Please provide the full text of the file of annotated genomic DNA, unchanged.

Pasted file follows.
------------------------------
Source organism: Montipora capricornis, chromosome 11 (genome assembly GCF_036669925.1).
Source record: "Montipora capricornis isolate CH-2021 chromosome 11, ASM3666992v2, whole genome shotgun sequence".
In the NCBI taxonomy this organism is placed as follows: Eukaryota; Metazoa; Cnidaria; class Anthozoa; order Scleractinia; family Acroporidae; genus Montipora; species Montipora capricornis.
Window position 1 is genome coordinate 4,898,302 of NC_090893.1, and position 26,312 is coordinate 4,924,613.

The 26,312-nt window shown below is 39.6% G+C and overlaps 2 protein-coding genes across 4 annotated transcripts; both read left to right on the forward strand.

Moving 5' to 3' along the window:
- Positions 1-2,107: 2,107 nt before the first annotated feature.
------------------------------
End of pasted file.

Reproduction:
Source organism: Montipora capricornis, chromosome 11 (genome assembly GCF_036669925.1).
Source record: "Montipora capricornis isolate CH-2021 chromosome 11, ASM3666992v2, whole genome shotgun sequence".
In the NCBI taxonomy this organism is placed as follows: Eukaryota; Metazoa; Cnidaria; class Anthozoa; order Scleractinia; family Acroporidae; genus Montipora; species Montipora capricornis.
Window position 1 is genome coordinate 4,898,302 of NC_090893.1, and position 26,312 is coordinate 4,924,613.

The 26,312-nt window shown below is 39.6% G+C and overlaps 2 protein-coding genes across 4 annotated transcripts; both read left to right on the forward strand.

Moving 5' to 3' along the window:
- Positions 1-2,107: 2,107 nt before the first annotated feature.